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My idea is basically giant Atmos Clock or Reverse icyball
that uses phase changes in a liquid with a low boiling
(butane, r134a, ammonia, methylene chloride) in order
take advantage of the changes in ambient temperature
between morning and evening. Basically you have a a
absorption refrigerator that converts the
of gas into mechanical energy (via pistons or turbines),
then from mechanical energy to electricity (via
Imagine two giant variable volume storage tanks. When
the day heats up the liquid in one tank (with the air
lowered via movable baffles) would boil and pass through
pipes to a turbine, then to another empty tank (adjusted
to maximum volume). During the night the gas would
back into a liquid. The volume of the tank would be
reduced (via movable baffles) and the process would
over the next day in the reverse direction.
There are many devices (sterling engines, peltiers, solar
thermal concentrators) that use the sun or geothermal in
in order to generate energy by having a hot side and cool
side to the device. What I am proposing is a device that
only depends on day being hot and night being cool.
(edit two hours later)I just read the thermal
hydroelectric idea on here. This gave me the idea...
Two tanks like before, but this time fixed volume. One
small tank at the bottom of a hill, one large tank at the
top. During the heat of the day the liquid in the small
tank turns into a gas and goes up hill through a pipe,
turbine, then into the top of the large tank on top of the
hill. When the gas cools at night into a liquid, it runs
through a pipe in the bottom of the large tank, down the
hill, through a turbine, and back into the small tank at
the bottom of the hill. The night pipe may need a one-
way valve in it to prevent the liquid from being pushed
up through it during the day gas/pressure phase.
This principal being used for cooling rather than energy generation [dlapham, Aug 05 2010]
This concept in a very small device. [dlapham, Aug 05 2010]
This idea is quite similar to mine and in fact the two could be combined. [dlapham, Aug 05 2010]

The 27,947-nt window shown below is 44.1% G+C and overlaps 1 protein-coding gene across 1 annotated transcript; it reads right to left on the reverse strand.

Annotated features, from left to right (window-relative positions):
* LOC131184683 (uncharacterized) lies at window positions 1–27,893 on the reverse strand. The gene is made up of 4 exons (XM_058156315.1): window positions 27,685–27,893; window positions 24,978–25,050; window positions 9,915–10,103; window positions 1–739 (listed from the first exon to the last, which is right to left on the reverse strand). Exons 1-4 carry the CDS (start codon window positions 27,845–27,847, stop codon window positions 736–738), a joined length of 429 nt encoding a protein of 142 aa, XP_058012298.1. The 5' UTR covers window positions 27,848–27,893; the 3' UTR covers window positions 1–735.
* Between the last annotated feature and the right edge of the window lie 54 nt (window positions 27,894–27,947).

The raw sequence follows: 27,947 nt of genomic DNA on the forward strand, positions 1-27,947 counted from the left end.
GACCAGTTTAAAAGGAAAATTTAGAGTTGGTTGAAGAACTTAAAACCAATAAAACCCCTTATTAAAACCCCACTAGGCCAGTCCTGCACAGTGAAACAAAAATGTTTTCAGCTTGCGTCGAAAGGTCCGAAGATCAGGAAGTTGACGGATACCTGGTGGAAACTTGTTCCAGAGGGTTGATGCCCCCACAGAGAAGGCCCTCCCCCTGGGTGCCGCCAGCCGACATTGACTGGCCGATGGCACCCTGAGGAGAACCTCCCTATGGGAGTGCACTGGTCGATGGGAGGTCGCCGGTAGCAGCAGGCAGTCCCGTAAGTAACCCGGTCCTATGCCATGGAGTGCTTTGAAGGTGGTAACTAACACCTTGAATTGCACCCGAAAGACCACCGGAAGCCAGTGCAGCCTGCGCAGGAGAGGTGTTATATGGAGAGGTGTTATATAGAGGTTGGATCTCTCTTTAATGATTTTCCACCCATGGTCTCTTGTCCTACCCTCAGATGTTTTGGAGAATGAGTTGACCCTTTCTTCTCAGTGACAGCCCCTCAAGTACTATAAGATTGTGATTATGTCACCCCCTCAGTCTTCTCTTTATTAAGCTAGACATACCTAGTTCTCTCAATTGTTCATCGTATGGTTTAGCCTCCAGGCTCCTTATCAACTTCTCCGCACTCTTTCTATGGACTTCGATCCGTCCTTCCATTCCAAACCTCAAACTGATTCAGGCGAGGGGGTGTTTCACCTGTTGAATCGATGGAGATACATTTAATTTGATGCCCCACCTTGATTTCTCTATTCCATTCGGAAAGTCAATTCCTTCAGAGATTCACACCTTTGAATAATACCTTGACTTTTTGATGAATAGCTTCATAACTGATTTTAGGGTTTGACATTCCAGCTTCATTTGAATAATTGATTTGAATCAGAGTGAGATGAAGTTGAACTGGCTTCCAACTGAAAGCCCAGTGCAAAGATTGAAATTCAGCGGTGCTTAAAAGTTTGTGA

I like to do it in the desert
Like this but with less sand [Voice, Aug 08 2010]
||The maximum theoretical efficiency of a thermodynamic engine is 1-TempCold/TempHot.
||The daytime temperature rarely varies more than 15 C at most, 5-10C is much more likely. Converted to the absolute temperatures required in the formula above, thats a best performance of 1-273/283 (at 0 C night time) 3.5%. This will result in an output of .1 Wh per kg of air or 0.123 Wh per m^3.
||Note that this does not make the idea impossible, just that a huge system is going to be required to generate any appreciable power, and the cost of a plant in this size is likely to be significantly more than it can generate over any reasonable life-span estimates.
I realize that this would require a lot of volume. I
also realize that you would need a very volatile
fluid that has as much expansion as possible when
in gas phase, yet cools to liquid during the
||You would ideally choose a location with a hot
and dry climate for this installation in order to
take advantage of maximum day and evening
temperature swings. You could also use simple
solar thermal assistance to the process by painting
the tanks an infrared absorbing color.
||As far as expensive, I disagree. This is where this
idea shines. It is very mechanicly simple. Uses
very low cost materials, and can easily be scaled to
any size. I agree that the efficiency per square
foot is much lower than solar or wind. But energy
potential over the lifetime of the device per
dollar/euro invested in building and maintaining
the device and purchasing land, should be much
lower than solar and wind.
||//You would ideally choose a location with a hot and dry climate...//
||Yes, that would be ideal, but we did that one already. More than once, actually.